The Positive Learning Effect of a Well-Designed College Campus
In “Recognizing Campus Landscapes as Learning Spaces”, the authors Kathleen G Scholl and Gowri Betrabet Gulwadi argue that the physical environment and layout of a college campus can have a positive or negative effect on the academic performance of a college student. The article advocates the necessity of having well-designed indoor and outdoor spaces on campus since it promotes a sense of wanting to be on campus as well as being a part of a community. The authors dispute that students should be taking advantage of natural outdoor environments around them, since it is an instinctive learning experience that differs from the classroom. Learning occurs everywhere, not just inside a classroom, therefore Scholl and Gulwadi claim that a well-designed natural space encourages student productivity and learning.
Since the argument is that the natural environment of a college campus affects student productivity and learning, the emphasis is put on the definition of the word “natural”. The definition of nature and a natural environment can be argued to be several different things. Scholl and Gulwadi choose to define nature as the physical and natural environment that it describes, such as plants, water, air, animals (Scholl and Gulwadi, 2015). The article alleges that the student relationship with this natural environment correlates with the student’s ability to maintain focus and attention. Scholl and Gulwadi state that, “after a period of prolonged cognitive demands and mental saturation, difficulties in concentrating, reduced performance on tasks, higher rates of irritability and tension, and more impulsive and hostile behavior may arise” (Scholl and Gulwadi, 2015), which shows that students are affected negatively by spending the majority of their time in small spaced classrooms and stuffy indoor dorm rooms. College campuses need to incorporate features that aren’t constrictive in order to ensure a healthy and effective lifestyle for college students.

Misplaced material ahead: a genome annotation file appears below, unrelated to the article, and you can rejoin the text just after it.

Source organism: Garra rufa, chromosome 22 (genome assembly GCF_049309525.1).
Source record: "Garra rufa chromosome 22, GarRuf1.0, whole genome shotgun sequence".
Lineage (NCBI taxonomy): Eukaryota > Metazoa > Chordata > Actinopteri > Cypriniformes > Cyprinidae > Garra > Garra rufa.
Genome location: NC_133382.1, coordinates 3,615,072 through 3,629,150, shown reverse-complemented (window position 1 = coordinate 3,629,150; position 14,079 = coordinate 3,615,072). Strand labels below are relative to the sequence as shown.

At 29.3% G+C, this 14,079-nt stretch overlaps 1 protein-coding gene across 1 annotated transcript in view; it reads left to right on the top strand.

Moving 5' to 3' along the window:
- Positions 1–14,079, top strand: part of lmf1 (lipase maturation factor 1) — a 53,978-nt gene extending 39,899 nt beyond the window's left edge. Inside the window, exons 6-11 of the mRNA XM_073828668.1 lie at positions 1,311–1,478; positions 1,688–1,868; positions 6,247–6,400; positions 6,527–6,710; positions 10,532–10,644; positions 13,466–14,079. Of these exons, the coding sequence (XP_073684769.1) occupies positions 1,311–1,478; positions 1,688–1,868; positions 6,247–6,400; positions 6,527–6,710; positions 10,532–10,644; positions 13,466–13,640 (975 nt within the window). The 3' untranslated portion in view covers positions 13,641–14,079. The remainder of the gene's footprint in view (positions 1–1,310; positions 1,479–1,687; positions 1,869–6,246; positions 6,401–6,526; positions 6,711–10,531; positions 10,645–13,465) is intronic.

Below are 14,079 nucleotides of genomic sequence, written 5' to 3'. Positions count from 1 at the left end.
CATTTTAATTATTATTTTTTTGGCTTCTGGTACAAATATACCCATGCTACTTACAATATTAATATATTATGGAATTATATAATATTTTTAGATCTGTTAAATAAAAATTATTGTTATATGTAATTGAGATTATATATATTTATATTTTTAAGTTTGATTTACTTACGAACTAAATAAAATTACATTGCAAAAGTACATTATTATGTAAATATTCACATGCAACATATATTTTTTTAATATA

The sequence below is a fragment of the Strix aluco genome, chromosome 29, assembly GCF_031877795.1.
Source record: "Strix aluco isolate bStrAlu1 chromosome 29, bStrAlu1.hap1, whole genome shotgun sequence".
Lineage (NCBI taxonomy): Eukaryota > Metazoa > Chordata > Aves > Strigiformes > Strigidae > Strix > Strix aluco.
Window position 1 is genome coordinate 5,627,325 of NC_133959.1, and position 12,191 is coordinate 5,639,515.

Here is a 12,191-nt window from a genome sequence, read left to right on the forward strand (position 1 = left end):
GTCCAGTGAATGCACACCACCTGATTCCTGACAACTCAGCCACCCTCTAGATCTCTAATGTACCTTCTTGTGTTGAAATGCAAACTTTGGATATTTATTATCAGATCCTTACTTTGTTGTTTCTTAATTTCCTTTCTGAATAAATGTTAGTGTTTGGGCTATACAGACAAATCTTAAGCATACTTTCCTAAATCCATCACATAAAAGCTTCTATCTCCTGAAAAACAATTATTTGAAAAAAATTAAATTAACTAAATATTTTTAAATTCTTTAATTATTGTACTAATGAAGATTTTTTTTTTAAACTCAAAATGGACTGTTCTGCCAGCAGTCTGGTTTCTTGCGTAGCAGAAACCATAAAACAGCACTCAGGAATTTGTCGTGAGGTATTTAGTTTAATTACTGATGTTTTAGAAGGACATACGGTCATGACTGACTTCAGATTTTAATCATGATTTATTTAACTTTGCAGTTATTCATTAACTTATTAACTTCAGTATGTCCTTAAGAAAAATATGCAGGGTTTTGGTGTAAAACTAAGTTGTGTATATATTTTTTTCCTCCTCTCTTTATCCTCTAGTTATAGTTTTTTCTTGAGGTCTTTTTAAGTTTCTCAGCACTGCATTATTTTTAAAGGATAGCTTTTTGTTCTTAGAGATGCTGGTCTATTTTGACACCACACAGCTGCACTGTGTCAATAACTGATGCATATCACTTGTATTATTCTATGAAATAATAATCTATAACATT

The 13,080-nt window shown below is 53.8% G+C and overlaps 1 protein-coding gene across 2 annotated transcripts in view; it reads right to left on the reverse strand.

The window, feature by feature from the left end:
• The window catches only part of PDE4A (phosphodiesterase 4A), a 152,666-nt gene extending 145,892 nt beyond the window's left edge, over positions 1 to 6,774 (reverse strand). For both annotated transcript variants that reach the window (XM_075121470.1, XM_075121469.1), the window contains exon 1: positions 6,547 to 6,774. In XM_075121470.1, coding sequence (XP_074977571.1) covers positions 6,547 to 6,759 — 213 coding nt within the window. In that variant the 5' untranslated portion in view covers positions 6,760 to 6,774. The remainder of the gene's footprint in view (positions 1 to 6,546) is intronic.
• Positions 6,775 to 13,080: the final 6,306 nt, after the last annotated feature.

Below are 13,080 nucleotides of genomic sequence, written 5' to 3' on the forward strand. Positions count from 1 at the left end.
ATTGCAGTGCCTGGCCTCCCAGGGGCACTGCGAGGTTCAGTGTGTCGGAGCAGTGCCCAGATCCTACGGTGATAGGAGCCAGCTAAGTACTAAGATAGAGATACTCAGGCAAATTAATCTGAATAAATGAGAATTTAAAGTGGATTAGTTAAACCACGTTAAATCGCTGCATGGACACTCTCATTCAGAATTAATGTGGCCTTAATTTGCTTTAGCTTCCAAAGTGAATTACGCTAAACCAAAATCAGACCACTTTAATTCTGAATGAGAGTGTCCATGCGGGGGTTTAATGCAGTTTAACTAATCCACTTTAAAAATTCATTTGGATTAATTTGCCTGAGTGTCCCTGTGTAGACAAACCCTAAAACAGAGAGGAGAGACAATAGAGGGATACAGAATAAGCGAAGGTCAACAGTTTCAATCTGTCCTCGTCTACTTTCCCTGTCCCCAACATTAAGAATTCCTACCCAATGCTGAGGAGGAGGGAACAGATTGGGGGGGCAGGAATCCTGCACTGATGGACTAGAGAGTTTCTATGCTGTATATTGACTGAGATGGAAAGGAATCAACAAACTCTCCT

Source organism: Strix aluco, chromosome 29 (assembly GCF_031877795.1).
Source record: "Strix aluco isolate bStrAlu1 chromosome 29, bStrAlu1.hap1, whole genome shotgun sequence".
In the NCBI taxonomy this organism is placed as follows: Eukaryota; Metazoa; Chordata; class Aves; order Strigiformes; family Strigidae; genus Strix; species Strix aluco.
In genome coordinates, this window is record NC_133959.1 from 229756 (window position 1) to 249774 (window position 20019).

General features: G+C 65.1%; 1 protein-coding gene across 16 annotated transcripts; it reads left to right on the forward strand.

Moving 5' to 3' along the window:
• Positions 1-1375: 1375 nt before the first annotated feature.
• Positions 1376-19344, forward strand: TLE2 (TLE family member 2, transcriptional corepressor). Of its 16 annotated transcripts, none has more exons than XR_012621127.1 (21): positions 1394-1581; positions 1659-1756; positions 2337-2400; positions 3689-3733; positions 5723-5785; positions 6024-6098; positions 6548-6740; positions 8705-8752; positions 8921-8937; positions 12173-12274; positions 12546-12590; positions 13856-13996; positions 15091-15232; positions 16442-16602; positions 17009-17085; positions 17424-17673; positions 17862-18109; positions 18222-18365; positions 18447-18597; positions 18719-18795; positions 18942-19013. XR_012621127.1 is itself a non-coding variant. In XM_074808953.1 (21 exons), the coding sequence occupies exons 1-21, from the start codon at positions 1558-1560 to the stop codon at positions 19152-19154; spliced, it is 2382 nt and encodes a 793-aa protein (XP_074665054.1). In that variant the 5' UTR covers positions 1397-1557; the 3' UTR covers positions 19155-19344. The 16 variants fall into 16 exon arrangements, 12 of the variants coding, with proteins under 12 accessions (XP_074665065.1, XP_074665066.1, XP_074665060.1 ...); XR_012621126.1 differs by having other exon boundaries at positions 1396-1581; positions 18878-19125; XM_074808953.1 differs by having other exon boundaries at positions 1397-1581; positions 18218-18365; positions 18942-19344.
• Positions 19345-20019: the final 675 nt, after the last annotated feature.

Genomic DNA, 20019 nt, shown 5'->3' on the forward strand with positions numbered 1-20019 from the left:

College campuses are not something to be overlooked, Scholl and Gulwadi emphasize, as the article disputes that a natural environment and scenery exercise the mind, and can have a refreshing effect for a stressed out student. This is called the Attention Restoration Theory, which says that exposure and interaction with nature can actually have a recovery effect on the human attentional system (Kaplan & Kaplan, 1989). Since attention is required from college students in order to process multiple sources of information for their different classes, it is important for students to be able to focus. Nature provides an opportunity for interactions that don’t fatigue the mind and can give students a break from stressful schoolwork, a similar effect to taking a vacation to destress.
Concluding the article, Scholl and Gulawdi summarize that the design techniques of college campuses need to take into consideration the importance of nature. Open space is very important to making sure college students have room to breathe and can function effectively in a learning environment. Learning experiences are created by having a diverse combination of indoor campus spaces and a natural outdoor environment, since students are able to focus and also have healthy student interactions, as well as be able to “escape” from the stuffy campus areas. A well-designed campus that incorporates plenty of green space can help students gain better attention skills as well as allowing to them to take a needed break by giving them a natural environment to focus on.
Scholl, Kathleen G., and Gowri Betrabet Gulwadi. “Recognizing Campus Landscapes as Learning Spaces | Scholl | Journal of Learning Spaces.”Recognizing Campus Landscapes as Learning Spaces | Scholl | Journal of Learning Spaces. N.p., n.d. Web. 27 Oct. 2016.